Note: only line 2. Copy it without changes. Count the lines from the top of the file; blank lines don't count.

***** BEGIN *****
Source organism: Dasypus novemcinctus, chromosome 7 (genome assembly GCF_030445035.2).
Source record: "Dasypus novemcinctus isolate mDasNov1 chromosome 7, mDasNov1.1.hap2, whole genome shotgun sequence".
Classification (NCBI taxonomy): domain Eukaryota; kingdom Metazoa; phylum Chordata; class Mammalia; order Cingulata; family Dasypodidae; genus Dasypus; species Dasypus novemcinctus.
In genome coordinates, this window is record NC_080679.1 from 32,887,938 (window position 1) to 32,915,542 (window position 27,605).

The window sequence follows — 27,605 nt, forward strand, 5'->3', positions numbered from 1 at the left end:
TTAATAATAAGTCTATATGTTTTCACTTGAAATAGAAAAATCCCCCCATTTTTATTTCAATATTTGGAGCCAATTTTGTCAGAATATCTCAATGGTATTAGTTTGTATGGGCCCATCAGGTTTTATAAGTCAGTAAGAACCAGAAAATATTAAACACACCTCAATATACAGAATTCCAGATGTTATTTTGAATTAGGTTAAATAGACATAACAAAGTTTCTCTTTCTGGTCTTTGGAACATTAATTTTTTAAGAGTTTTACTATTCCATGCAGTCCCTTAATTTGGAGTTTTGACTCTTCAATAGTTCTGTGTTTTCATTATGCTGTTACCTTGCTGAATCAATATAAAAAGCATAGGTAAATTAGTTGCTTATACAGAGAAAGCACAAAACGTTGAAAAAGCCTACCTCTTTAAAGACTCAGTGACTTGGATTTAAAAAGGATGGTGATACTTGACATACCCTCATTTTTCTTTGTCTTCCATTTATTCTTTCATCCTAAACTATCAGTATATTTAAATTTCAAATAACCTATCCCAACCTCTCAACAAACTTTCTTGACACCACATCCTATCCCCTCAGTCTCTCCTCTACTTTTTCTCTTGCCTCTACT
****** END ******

Source record: "Dasypus novemcinctus isolate mDasNov1 chromosome 7, mDasNov1.1.hap2, whole genome shotgun sequence".